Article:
The UA CubeSat program also reached across borders in terms of teamwork, as one of the UA CubeSats contained a computer board designed and built by students from Mont Pelat University in France, said Uwe Fink, a planetary sciences professor emeritus and UA CubeSat program manager.

    “”There is this sense of community among the people who worked on these projects, which is really very nice,”” Fink said.

    Besides providing education and real-world experience for students, the UA CubeSats program was meant to develop “”nanotechnology satellites”” that if proven useful could reduce the cost and time it takes to get into space and conduct science experiments, Fink said.

    “”There’s opportunity for a lot of real, good science experiments to add on to these small satellites,”” Fink said.

    The data collected by the satellites might provide a cheap way of monitoring global warming by tracking solar temperatures and carbon dioxide levels in the earth’s atmosphere, Fink said.

    To date, there has yet to be any amateur satellites or student satellites launched into space that can communicate with each other and then back to Earth, Fink said.

    The UA CubeSats had been successful at sending data from one satellite to another and then to the control station on previous tests on the ground, Fink said.

    Currently the UA is determining what steps are needed to continue on with the UA CubeSats program and how they can establish steady funding and encourage a larger scale CubeSat program, Fink said. Over the last six years the UA CubeSat program cost about $300,000, which is relatively low, but in order to sustain a CubeSat program across universities like the UA, an ideal budget would be $100,000 to $200,000 annually, Fink said.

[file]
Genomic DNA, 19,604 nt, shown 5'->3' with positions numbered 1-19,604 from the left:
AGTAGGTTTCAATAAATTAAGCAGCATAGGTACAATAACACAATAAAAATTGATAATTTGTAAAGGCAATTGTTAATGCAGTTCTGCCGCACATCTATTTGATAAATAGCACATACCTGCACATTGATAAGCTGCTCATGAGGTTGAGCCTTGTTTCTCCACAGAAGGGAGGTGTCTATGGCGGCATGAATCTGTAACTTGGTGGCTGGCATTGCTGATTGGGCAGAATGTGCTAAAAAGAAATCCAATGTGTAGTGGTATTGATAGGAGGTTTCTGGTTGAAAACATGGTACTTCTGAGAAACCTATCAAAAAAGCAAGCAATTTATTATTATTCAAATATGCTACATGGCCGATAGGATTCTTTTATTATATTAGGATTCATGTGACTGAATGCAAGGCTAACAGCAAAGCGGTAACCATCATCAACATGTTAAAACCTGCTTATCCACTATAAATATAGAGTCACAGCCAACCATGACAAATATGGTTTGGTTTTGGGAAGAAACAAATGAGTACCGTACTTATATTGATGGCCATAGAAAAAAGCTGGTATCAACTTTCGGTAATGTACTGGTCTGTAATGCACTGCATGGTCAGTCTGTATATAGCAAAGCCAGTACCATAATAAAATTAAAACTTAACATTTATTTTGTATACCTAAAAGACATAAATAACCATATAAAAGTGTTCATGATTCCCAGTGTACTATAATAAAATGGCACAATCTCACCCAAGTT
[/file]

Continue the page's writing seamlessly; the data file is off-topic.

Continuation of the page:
Much of the program was funded by private donations and companies like Raytheon and Rincon Research Corporation and the Arizona/NASA Space Grant Consortium, Brew said.

    “”We are hoping that somehow through congressional delegations and other people we can get more interest in this and then get NASA and the Air Force and so on to support these types of programs more widely,”” Fink said.

    “”One of the biggest problems we’ve had is getting launches from NASA or the Air Force,”” Fink said. “”That’s why we tried to launch on a Russian rocket, but if we can raise some interest for such programs within the nation, then we could have a whole bunch of science payload in mind that would be really useful.””

    The two UA CubeSats, as well as another dozen CubeSats from universities and private corporations in California, Hawaii, Montana, Kansas, Japan and Korea, were aboard an Intercontinental Ballistic Missile known as a Dnepr Rocket, which was launched from the Baikonur Base in Kazakhstan by the Russian military. The launch pod holding the CubeSats was organized by California Polytechnic State University in San Luis Obispo, which also served as the information feed to the UA during the launch and eventual crash.